CPAP outside the box
CHATSWORTH, Calif. - Competitors may downplay Hoffman Laboratories' new battery powered BreatheX CPAP, but most everyone agrees that when it comes to design, this product pushes the aesthetic envelope.
"It's novel and a different way of doing things, but will it pan out in the end? Who knows?" said Peter Farrell, CEO of ResMed, a market leader in developing products for sleep disordered breathing.
The early reception for the BreatheX, which weighs a little over three pounds and looks more like a stylish neck pillow than a blower in a box, has been phenomenal, said Dennis Nasto, Hoffman's vice president of sales and marketing. The unit's non-clinical appearance, he added, has generated tremendous appeal.
"The reaction from patients who have used it and respiratory therapists who have looked at it is over-the-top excited, and sleep doctors all want a demo in their labs," Nasto said.
Unlike a traditional CPAP, the BreatheX is battery-powered chord would get in the way) and can be worn by the patient or laid on the bed next to him. Rather than being tethered to a six-foot hose, BreatheX users connect to the motor by either eight- or 21-inch tubing. The unit can be titrated for patients requiring 5 to 12 centimeters of pressure, and a fully-charged battery provides most patients with two nights sleep.
While some industry watchers speculate that patients will desire the BreatheX mostly for travel--camping or boating, for example--Nasto believes it also could serve many people's primary CPAP needs and improve compliance.
"The mask is key to compliance, but what we are discovering is that a lot of people who need CPAP don't even get a chance to be complaint because they are turned off by the box with the six-foot hose concept," he said. "If you need a CPAP and you could have this box with this hose or have this little pillow thing, we think some of those people will pick the pillow."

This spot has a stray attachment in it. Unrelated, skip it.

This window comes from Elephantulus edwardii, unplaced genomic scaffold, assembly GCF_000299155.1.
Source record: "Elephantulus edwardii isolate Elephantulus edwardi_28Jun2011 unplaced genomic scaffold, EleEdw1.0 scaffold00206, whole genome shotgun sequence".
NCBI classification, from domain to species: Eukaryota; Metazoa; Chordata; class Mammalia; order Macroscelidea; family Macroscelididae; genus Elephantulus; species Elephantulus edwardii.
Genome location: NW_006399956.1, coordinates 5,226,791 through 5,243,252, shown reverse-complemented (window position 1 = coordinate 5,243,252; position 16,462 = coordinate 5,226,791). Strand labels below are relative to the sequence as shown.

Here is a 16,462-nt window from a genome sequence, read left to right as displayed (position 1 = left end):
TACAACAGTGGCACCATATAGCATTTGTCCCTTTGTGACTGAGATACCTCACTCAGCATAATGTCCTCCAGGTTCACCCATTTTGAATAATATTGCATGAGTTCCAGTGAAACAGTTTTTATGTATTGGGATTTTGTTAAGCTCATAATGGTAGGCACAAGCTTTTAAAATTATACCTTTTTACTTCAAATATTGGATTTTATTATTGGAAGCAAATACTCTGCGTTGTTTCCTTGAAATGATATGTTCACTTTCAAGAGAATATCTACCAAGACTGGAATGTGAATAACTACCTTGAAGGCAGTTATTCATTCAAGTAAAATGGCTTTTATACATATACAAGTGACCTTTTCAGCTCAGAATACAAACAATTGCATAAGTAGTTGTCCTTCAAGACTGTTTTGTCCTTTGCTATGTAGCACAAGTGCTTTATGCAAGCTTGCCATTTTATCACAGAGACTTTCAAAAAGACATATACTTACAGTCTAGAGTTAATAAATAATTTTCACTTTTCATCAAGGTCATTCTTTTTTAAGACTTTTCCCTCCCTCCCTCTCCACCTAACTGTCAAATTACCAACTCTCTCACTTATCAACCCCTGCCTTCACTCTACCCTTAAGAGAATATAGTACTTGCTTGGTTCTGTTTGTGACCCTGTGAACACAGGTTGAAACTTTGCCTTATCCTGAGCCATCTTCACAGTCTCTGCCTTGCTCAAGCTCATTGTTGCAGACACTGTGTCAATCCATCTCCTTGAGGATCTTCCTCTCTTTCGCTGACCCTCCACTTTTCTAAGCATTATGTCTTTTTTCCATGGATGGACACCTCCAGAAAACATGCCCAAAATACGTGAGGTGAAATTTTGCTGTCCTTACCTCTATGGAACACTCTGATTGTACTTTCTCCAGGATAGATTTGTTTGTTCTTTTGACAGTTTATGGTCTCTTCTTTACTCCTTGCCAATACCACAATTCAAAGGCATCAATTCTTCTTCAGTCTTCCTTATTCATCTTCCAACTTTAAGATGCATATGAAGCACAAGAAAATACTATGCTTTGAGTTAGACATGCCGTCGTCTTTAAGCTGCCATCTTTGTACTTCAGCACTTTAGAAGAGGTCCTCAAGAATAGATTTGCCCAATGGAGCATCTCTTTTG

Tim Aldridge, president of Apnix in Houston, runs 16 sleep labs and said he's looking forward to putting some BreatheX units in the field to see how they perform.
"I see most people using this as a second machine rather than as a main machine," he said. "I think they'll have a base machine at home and use this when traveling. But I could be wrong--people could want to use it all the time."
Because the BreatheX is portable and simple to use, Aldridge said, he expects it to appeal to long-haul truckers and other people who travel a lot.
Hoffman's founder, Les Hoffman, sold Servo Magnetics to ResMed in 2002. Servo built and designed CPAP motors. Several former top ResMed execs work with Hoffman, and that experience impresses Diana Guth, owner of Home Respiratory Care in Los Angeles.
"It's not like they are fresh out," she said. "They have built machines. Now they are doing it for themselves."
Farrell and others have questions about the BreatheX's lack of humidification and limited pressure settings and say it still must prove itself in the field. Nevertheless, they applaud Hoffman's innovation and initiative.
"It looks good on paper, but it is not a new concept," Farrell said. "We've talked about having a motor in the headgear or a motor in the mask. What's new is they got off their backside and did it."